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Historic Environmental Movements of Warwick

This guide presents material on the history of social movements and activism about Warwick's environment.

Prehistory through the 19th Century

Beginning with the First People arriving in the area after the glaciers retreated over 10,000 years ago,  human actions have had an impact on the natural world here.

Native Americans altered the eccosystem to better serve their needs by use of fire to create clearings or drive game.  European migrants also made substantial impacts as they used and exported natural resources. 

In the NY/NJ Highlands, one of the most profound impacts was deforestation to create charcoal to fuel the iron industry.

By the mid 19th century, author Henry William Herbert (pen name "Frank Forester") noted the rampant destruction of over-hunting in 1848:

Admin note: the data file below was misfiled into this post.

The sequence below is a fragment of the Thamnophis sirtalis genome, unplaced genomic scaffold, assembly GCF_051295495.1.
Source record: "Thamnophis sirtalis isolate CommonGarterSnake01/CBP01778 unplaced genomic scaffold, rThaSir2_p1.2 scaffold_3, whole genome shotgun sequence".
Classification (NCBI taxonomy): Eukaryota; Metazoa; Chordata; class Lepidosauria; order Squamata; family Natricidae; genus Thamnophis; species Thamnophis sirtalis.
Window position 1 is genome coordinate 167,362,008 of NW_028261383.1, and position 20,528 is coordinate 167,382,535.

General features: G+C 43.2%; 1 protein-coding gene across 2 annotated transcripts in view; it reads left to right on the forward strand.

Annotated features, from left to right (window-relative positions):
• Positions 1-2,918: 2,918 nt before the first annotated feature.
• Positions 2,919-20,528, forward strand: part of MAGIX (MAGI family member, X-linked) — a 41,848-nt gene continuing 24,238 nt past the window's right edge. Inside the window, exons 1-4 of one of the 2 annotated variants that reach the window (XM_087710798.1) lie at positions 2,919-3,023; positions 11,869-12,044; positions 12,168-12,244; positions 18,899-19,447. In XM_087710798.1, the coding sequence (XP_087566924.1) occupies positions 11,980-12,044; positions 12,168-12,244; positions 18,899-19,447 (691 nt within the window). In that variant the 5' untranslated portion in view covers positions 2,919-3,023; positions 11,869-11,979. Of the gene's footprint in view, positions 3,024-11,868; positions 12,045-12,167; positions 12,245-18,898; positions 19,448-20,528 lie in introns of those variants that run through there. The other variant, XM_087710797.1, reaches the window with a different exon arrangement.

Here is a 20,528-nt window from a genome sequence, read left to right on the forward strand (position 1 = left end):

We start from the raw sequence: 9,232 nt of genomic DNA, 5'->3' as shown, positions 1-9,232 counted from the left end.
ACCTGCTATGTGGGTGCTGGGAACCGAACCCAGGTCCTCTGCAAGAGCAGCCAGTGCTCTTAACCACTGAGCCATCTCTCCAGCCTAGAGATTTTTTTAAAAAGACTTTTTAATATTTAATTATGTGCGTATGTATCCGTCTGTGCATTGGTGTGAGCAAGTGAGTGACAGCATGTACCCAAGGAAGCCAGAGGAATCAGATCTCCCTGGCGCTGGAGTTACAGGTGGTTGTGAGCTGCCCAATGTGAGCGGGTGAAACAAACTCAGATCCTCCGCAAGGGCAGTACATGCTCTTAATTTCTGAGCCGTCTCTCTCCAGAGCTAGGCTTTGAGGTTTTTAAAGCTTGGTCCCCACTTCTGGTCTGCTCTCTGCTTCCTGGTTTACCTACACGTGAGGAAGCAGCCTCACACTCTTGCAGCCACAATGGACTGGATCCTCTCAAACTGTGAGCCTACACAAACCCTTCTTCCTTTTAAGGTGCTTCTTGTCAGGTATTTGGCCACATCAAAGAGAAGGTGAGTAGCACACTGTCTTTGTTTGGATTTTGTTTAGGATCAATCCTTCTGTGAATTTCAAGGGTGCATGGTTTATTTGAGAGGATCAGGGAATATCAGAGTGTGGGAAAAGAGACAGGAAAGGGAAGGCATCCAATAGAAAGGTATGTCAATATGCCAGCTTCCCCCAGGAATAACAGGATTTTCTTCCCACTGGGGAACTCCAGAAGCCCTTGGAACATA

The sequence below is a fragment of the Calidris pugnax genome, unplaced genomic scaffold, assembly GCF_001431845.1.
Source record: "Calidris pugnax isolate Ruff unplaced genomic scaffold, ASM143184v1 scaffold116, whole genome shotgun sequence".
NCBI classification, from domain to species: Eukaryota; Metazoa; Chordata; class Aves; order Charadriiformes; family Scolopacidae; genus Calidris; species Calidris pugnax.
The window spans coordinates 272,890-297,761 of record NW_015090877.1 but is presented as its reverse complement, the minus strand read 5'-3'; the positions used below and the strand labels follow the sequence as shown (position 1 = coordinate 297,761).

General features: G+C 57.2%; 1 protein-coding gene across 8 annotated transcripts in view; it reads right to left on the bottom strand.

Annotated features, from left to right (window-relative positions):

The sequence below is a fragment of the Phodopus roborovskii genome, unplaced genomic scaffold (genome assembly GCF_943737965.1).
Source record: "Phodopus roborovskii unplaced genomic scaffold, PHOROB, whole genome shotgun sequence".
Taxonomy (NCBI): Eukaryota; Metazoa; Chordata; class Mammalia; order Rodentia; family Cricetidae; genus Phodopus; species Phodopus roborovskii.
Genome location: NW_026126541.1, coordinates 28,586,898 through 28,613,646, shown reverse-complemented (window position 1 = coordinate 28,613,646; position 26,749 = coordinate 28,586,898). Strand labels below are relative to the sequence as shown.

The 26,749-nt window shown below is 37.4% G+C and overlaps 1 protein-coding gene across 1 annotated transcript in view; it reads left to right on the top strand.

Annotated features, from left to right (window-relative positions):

"....the rarest and choicest species are slaughtered such manners, as are rapidly causing them to disappear and become extinct."  Frank Forester's Field Sports of the United States, and British Provinces  by Henry Wm. Herbert, p. 12, 1848.

In her book Under Old Rooftrees, Eliza B. Hornby records a memory of the early 19th century:  

"....the good old man, although owning broad acres of timber, would remove an extra brand, saying, ‘We must be very careful; I don't know what our children will do for wood, it's going so fast."